Princeton Symphony Orchestra Explores Bernstein's NY Philharmonic Legacy, Today
On Wednesday, September 26 at 7 pm, in partnership with the Princeton Public Library, Princeton Symphony Orchestra (PSO) presents a multi-media presentation exploring Leonard Bernstein's ground-breaking music directorship and legacy at the New York Philharmonic. NY Philharmonic Archives Manager Gabryel Smith will give the talk, placing special emphasis on the Bernstein treasures found in the Philharmonic's archival collections. Attendees will have an opportunity to ask questions following the presentation.
Leonard Bernstein was appointed assistant conductor of the New York Philharmonic Orchestra in 1943. He made his famous conducting debut when guest conductor Bruno Walter came down with the flu. The concert was broadcast nationally on CBS Radio, and the next day, The New York Times carried the story on its front page. Afterwards, Bernstein was invited to appear as a guest conductor with many U.S. orchestras. Bernstein was named the music director of the New York Philharmonic in 1957, replacing Dimitri Mitropoulos. He began his tenure in that position in 1958, and remained until 1969.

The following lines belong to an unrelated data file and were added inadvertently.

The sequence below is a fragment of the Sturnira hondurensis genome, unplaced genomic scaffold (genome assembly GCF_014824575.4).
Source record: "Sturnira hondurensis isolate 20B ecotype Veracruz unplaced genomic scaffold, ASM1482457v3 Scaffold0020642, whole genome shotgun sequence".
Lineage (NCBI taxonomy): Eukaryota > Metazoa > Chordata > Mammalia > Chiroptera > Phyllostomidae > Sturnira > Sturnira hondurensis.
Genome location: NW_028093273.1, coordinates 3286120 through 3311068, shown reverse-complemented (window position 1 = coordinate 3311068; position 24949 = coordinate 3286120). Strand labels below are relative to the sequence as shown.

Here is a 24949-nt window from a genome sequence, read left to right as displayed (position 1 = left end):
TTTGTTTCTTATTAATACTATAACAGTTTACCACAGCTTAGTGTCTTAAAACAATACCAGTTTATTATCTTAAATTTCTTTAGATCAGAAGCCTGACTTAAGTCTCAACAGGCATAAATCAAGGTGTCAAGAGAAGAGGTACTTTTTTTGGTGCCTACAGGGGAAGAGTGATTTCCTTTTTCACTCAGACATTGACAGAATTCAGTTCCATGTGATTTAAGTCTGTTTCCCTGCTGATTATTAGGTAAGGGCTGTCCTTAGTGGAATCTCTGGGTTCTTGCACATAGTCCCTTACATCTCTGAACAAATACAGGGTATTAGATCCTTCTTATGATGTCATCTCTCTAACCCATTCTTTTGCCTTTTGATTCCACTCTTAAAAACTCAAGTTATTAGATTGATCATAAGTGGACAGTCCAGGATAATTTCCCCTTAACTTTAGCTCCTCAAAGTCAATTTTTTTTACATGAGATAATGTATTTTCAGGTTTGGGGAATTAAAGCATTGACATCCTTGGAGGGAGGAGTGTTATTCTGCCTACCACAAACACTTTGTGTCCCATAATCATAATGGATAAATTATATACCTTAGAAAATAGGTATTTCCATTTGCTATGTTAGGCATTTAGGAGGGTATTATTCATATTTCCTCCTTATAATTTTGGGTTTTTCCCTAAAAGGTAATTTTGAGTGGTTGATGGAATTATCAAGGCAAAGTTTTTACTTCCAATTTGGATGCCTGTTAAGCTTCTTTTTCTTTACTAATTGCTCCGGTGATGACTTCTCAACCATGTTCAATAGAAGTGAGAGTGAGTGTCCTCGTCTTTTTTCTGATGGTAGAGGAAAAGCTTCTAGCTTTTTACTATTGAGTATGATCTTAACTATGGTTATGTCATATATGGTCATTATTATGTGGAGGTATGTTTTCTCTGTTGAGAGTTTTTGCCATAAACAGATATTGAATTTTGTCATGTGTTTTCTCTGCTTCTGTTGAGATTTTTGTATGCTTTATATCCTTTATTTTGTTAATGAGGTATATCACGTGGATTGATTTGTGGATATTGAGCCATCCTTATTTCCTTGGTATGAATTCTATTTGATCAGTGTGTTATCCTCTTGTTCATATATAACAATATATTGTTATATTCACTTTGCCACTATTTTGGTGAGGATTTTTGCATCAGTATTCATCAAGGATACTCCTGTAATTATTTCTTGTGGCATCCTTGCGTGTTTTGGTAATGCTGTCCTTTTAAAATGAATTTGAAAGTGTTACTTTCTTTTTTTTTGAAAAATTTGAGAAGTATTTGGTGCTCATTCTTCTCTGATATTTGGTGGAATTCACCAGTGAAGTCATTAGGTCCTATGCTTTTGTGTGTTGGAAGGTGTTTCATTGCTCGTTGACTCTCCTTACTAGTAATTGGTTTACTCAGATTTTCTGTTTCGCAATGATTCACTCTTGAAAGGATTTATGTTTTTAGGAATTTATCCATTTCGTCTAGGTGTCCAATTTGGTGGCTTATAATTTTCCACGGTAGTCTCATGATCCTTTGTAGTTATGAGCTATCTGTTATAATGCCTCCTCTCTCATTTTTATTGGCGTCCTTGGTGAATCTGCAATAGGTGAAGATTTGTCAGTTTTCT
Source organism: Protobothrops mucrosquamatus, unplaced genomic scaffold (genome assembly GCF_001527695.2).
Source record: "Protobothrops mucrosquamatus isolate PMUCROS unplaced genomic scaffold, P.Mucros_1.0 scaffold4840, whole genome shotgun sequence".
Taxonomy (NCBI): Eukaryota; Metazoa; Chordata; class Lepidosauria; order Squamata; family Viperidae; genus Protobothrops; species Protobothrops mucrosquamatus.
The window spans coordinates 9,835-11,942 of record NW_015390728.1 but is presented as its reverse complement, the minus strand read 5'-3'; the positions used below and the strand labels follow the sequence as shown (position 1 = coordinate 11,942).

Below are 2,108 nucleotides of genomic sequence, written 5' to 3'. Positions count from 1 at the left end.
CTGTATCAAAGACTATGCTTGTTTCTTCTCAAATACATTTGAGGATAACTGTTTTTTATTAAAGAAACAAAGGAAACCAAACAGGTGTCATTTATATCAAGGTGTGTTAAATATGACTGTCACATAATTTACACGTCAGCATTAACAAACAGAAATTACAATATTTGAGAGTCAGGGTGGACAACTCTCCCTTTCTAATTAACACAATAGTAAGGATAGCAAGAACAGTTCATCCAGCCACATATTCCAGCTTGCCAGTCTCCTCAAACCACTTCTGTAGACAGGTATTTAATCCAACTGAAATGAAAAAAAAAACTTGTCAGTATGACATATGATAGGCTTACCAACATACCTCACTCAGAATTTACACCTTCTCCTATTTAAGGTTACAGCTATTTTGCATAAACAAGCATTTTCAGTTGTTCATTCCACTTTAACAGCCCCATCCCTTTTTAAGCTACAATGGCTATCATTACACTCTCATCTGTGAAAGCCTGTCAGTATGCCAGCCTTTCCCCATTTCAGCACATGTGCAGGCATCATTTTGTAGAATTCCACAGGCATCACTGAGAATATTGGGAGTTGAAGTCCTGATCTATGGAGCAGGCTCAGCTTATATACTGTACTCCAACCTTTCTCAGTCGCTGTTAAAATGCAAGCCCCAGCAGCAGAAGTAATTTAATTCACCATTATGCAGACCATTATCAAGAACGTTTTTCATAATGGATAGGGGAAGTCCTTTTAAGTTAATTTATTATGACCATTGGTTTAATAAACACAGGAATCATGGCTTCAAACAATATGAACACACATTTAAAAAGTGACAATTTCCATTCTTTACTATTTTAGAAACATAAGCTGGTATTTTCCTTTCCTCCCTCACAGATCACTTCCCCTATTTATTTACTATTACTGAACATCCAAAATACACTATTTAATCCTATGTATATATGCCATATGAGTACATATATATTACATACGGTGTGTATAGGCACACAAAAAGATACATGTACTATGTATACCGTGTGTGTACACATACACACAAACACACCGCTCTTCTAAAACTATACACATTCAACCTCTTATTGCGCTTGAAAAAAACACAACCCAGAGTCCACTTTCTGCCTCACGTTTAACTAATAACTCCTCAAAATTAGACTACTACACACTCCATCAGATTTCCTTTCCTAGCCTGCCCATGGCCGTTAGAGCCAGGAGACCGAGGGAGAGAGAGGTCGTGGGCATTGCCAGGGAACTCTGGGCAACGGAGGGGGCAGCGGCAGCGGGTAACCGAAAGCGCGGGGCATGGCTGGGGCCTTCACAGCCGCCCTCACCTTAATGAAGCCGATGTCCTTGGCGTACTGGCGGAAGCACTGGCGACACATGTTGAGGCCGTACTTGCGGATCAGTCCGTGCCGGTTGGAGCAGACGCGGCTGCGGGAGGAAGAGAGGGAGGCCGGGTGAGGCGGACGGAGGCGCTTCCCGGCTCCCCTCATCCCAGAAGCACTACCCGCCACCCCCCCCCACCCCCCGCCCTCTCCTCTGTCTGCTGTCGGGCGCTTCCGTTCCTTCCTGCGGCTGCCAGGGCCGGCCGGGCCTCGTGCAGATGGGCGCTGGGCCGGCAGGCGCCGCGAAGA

The presentation is an accompaniment to the PSO's A Bernstein Celebration concert with performances on September 29 and 30. The PSO is proud to be a part of #BernsteinAt100, a two-year global celebration honoring Mr. Bernstein by performing his music and continuing his legacy of education and outreach.
Soundtracks takes place in the library's Community Room, and is free and open to the public. Refreshments will be served. Soundtracks is presented in partnership with the Princeton Public Library and made possible this season through the support of VelocIT.